January 9, 2012, 10:10 AM

Better prices online? Not always, a new report says

A basket analysis shows lower-cost products are cheaper in stores than online.

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In surveys examining why shoppers choose to shop online, consumers regularly cite their ability to find lower prices on the web. However, an analysis comparing the prices of identical products at bricks-and-mortar stores and online retailers shows that isn’t always the case. The analysis examined products across a range of product categories, including personal care, electronics, grocery, men’s apparel, toys and games, cleaning supplies and office and school supplies.

Anthem Marketing Solutions, a consulting firm, found that bricks-and-mortar stores offered the lowest prices on products that cost less than $7, and online retailers offered the best prices for items priced between $7 and $20. For items sold for $7 or less, the average store price was 15% cheaper than the average online price for more than 75% of the evaluated products. For products priced between $7 and $20, online retailers priced items an average of 9% less than stores for more than 80% of the evaluated products. The prices compared in the study excluded taxes and shipping fees.

Anthem says consumers are less likely to find significant price differences for consumer electronics and products that cost $100 or more, and there were too few products priced in the $20 to $100 range to draw a conclusion.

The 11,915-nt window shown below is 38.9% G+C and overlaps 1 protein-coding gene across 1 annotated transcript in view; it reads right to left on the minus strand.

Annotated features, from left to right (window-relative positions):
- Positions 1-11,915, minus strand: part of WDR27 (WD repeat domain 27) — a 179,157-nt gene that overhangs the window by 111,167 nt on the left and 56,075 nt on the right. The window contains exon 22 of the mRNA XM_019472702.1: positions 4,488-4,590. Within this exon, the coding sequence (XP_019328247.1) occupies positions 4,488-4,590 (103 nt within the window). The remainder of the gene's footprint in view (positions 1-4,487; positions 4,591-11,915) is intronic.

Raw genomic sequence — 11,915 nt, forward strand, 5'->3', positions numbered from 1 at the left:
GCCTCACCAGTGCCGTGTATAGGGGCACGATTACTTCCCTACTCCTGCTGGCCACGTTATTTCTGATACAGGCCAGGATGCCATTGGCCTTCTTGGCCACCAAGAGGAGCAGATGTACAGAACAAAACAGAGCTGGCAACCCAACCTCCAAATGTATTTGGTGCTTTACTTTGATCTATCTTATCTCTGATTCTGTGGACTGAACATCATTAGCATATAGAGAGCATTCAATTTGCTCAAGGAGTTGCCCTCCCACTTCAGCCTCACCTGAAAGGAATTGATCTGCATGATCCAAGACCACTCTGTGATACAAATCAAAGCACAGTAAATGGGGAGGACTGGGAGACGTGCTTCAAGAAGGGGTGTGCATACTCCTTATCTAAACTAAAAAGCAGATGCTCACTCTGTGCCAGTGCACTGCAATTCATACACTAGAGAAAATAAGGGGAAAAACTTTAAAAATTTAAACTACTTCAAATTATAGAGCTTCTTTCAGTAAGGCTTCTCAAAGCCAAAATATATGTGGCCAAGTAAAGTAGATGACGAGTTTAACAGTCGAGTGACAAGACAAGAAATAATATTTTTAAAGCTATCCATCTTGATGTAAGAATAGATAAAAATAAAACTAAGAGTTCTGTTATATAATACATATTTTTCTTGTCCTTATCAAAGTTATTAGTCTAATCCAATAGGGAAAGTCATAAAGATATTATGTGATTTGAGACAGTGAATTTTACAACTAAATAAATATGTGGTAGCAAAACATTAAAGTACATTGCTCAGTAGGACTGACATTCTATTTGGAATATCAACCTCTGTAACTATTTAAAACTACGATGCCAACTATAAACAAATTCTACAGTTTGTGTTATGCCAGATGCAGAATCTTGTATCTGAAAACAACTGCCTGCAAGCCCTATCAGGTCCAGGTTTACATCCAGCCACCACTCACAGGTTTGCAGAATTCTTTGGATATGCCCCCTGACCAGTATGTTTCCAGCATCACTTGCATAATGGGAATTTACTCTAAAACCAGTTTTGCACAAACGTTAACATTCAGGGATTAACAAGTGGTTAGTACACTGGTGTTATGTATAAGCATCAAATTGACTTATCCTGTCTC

“Bricks-and-mortar stores have become more competitive in the electronics category and for items priced higher than $100, categories where online retailers had a definite advantage in fall 2010 and spring 2011,” the report says. A similar study from fall 2010 showed consumers more often found cheaper prices for products priced for less than $50 at stores, whereas those priced at $90 or more were more commonly cheaper online. “This continued price shift has implications for the apparent influence of online vendors on physical stores,” the report says. The report says stores are responding faster to price changes happening online, which may eventually change consumers’ perception that they’re more likely to find cheaper prices online.

The consulting firm says the products it included in its analysis were checked Nov. 7 and based on what a typical family would periodically buy. Online and in-store prices were compared for Wal-Mart, Target, Office Max, Office Depot, Staples, Sears, Macy’s, Kohl’s, Best Buy, Barnes & Noble, CVS and Walgreens. In-store prices were checked at Jewel-Osco and Dominick’s, two Chicago-area grocery stores. The analysis included online-only prices for Peapod.com and Amazon.com. The comparison excluded prices offered by third-party sellers on e-retail sites that allow them, such as eBay.com and Amazon.com. Walmart is No. 6 in Internet Retailer’s Top 500 Guide. Target is No. 22, Office Max is No. 9, Office Depot is No. 5, Staples is No. 2, Sears is No. 7, Macy’s is No. 17, Kohl’s is No. 31, Best Buy is No. 11, Barnes & Noble is No. 41, CVS is No. 83, Walgreens is No.73, Peapod is No. 47, and Amazon.com is No. 1.

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